Lessons from Abraham’s Salvation

Josh Buice

Yesterday, we continued our series in Romans on the Lord’s Day. I preached Romans 4:9-12 as we examined the salvation of Abraham—the forefather of the Jewish people. As we examine this man’s faith, we can learn some important and extremely applicable lessons. In fact, two lessons are vitally important for us in our present day.

The Jews had invented a new Abraham in order to support and undergird their false system of salvation by works. Paul understood their way of thinking very well, and he took the entire fourth chapter of Romans in order to drive home the reality that Abraham was justified by faith alone in Christ alone apart from works. Exactly how does Paul drive home that point? He pointed to the timing of his salvation in relation to his circumcision.

According to Genesis 15:6, Abraham received the righteousness of God by faith. It was counted to him (or imputed to his account). In the next chapter, we find that Abraham (then Abram) was 86 years old when Ishmael was born (Gen. 16:16). In the following chapter, we learn that Abraham was 99 years old when he was circumcised (Gen. 17:23-26). If you do the math on the timing of these events, you will see that Abraham was justified and reconciled to God a full 14 years prior to the cutting of his flesh by circumcision. He received the sign after his conversion, and Paul points out that since this was the case—he was not saved based on his performance of the law.

Paul then drives home two very important lessons:

  1. Uncircumcised Gentiles can be saved too.
  2. Circumcised Jews can be lost.

Many Jews rejected the idea that God would save uncircumcised Gentiles. That’s one reason for the controversy that erupted in Galatia (see Gal. 1:6-9) over the perversion of the gospel. Paul refutes this by demonstrating that Abraham is the father in the faith to not only Jewish believers, but also Gentile believers too.

Many Jews likewise rejected the idea that God would send Jews to hell. There was an idea that circulated through the Jewish population that suggested Abraham was positioned near the gates of hell and would not allow an Israelite to pass through the gates into the flames of hell. According to Paul, not all of Israel was Israel, and many circumcised Jews were totally lost without Christ.

Paul explains the purpose of Abraham’s justification by faith apart from circumcision was “to make him the father of the circumcised who are not merely circumcised but who also walk in the footsteps of the faith that our father Abraham had before he was circumcised” (Rom. 4:12). In other words, it’s possible to be circumcised and not walk in the footsteps of faith.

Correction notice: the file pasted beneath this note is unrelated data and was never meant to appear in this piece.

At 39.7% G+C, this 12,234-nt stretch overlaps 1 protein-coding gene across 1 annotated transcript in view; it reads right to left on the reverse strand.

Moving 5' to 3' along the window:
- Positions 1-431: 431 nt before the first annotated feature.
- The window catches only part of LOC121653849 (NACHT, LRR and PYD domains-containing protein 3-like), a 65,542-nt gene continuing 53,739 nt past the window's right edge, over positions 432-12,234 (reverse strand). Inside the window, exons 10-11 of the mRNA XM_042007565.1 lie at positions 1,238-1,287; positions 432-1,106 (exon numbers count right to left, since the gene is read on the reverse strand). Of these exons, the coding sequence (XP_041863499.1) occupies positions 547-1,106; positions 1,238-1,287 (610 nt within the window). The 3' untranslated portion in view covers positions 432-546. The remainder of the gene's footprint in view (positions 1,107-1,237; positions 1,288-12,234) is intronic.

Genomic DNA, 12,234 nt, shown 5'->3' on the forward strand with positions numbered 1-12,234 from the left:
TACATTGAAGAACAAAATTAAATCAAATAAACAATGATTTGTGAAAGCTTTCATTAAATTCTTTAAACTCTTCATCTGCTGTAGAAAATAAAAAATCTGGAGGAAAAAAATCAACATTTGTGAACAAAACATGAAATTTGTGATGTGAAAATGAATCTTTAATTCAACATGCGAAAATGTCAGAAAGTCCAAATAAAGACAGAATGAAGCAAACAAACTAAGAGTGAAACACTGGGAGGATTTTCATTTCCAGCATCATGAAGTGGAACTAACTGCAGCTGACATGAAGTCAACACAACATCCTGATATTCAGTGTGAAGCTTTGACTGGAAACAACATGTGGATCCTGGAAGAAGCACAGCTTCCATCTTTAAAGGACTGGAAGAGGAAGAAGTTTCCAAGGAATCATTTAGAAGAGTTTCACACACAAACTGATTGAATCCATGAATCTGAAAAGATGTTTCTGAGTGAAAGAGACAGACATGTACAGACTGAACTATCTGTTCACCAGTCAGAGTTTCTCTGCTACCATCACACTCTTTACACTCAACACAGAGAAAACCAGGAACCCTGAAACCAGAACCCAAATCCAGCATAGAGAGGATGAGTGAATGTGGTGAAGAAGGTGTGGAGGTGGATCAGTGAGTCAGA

How true that is of many in the local church today. They have the sign of baptism as an external profession of faith and they claim to be redeemed by Jesus—but they don’t walk in the footsteps of the faith. It’s a sobering thought to consider how many self righteous Jews perished in their religion. Likewise it’s a sobering thought to consider how many church attenders are soothing their conscience with their check-box religion on a weekly basis while in reality they’re on a fast-track straight for an eternity in hell (Matt. 7:21-23).

Charles Spurgeon once said, “There is nothing that prevents a man from coming to Christ like a good opinion of himself.”


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Author Lessons from Abraham’s Salvation

Josh Buice

Pastor Pray's Mill Baptist Church

Josh Buice is the founder and president of G3 Ministries and serves as the pastor of Pray's Mill Baptist Church on the westside of Atlanta. He is married to Kari and they have four children, Karis, John Mark, Kalli, and Judson. Additionally, he serves as Assistant Professor of Preaching at Grace Bible Theological Seminary. He enjoys theology, preaching, church history, and has a firm commitment to the local church. He also enjoys many sports and the outdoors, including long distance running and high country hunting. He has been writing on Delivered by Grace since he was in seminary and it has expanded with a large readership through the years.